With over 15,000 kilometers of coastline, you would be hard-pressed to find better surfing and fewer crowds anywhere in the world. New Zealand gets swells and weather patterns from all directions, producing a variety of waves that reap the praise of local surfers and visitors alike. Combining clean and consistent conditions with a throwback attitude, surf’s up in New Zealand.
New Zealand officially was put on the surfing map in 1966 when the film “Endless Summer” featured the sleepy town of Raglan on the North Island. The North Island has warmer weather than the South Island and is home to a majority of the country’s well-known surfing beaches. The South Island is no slouch, however, and those who brave the colder conditions can experience world-class waves in solitude.
Wherever you go, surfing rentals and surfing lessons abound. For veterans, New Zealand is one of the last great surfing destinations where you can load up a van and simply follow the waves. The next set is never far down the road.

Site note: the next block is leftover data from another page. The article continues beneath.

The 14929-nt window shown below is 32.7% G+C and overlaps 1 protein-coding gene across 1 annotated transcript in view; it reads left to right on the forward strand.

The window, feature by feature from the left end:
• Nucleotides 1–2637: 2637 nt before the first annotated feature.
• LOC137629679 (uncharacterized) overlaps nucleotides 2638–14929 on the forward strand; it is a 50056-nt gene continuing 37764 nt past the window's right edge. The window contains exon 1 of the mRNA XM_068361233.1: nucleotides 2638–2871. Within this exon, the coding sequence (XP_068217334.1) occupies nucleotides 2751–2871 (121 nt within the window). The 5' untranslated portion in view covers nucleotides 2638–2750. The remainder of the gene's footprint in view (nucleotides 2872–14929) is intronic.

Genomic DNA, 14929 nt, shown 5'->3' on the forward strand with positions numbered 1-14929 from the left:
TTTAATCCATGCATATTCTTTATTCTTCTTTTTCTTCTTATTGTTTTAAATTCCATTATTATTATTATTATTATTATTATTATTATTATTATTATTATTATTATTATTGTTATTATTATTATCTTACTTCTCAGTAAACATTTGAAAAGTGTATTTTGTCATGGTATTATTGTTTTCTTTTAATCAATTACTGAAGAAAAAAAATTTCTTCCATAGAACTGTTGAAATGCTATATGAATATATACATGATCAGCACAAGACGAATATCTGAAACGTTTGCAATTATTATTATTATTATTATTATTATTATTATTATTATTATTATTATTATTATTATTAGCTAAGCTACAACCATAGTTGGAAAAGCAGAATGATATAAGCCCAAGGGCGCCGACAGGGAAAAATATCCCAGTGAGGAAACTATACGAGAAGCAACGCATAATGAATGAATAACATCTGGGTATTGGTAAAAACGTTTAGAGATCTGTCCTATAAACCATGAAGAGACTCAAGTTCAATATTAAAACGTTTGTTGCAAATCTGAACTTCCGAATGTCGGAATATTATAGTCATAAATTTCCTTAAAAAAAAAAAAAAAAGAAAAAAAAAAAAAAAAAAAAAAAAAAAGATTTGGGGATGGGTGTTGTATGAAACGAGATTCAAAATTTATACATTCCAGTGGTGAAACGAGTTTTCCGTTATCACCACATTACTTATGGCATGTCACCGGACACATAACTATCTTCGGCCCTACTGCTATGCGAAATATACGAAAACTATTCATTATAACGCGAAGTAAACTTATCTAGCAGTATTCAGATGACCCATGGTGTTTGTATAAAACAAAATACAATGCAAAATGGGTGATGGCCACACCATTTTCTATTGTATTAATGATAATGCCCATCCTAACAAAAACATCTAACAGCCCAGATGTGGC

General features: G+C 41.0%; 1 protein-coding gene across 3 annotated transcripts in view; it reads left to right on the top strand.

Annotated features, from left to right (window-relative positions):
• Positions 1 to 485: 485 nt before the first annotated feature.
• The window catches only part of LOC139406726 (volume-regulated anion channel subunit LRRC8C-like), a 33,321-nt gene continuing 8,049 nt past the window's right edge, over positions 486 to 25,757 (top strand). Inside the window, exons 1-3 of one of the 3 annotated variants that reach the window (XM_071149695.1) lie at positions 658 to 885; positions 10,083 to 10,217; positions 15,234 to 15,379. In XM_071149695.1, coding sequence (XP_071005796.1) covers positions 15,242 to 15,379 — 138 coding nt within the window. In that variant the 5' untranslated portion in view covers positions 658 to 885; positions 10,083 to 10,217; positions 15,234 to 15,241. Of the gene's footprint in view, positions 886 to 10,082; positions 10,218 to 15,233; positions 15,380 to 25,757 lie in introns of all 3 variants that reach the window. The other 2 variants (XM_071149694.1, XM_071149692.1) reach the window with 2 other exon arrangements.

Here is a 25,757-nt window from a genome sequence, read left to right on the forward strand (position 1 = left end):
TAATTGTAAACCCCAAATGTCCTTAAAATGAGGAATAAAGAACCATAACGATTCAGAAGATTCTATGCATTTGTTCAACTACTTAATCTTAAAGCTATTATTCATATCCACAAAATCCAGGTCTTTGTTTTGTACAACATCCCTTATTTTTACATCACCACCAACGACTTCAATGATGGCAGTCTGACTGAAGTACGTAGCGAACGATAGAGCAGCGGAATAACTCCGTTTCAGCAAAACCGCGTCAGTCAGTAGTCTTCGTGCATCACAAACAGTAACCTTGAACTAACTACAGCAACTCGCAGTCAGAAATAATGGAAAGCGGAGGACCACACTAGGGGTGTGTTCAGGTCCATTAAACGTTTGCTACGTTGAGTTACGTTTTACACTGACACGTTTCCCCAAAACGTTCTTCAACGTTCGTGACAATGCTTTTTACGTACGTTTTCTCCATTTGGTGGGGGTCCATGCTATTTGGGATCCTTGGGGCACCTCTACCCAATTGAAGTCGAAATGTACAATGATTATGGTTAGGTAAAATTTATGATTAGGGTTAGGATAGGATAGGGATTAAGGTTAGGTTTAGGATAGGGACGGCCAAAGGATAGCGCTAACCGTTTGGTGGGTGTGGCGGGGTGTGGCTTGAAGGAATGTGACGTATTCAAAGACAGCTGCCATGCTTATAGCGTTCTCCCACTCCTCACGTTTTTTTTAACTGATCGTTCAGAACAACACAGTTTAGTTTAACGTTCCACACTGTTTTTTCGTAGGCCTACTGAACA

Seasons/When to Go
You can surf in New Zealand throughout the year. The majority of the country has a temperate (not tropical) climate. The summer months from December through March bring the warmest conditions; air and water temperatures decrease from north to south. In the summer it’s common to see surfers without wetsuits north of Auckland and even in Raglan and Taranaki. Surfing on the South Island requires a wetsuit year-round. Be sure to check the local forecasts and surf reports before heading out.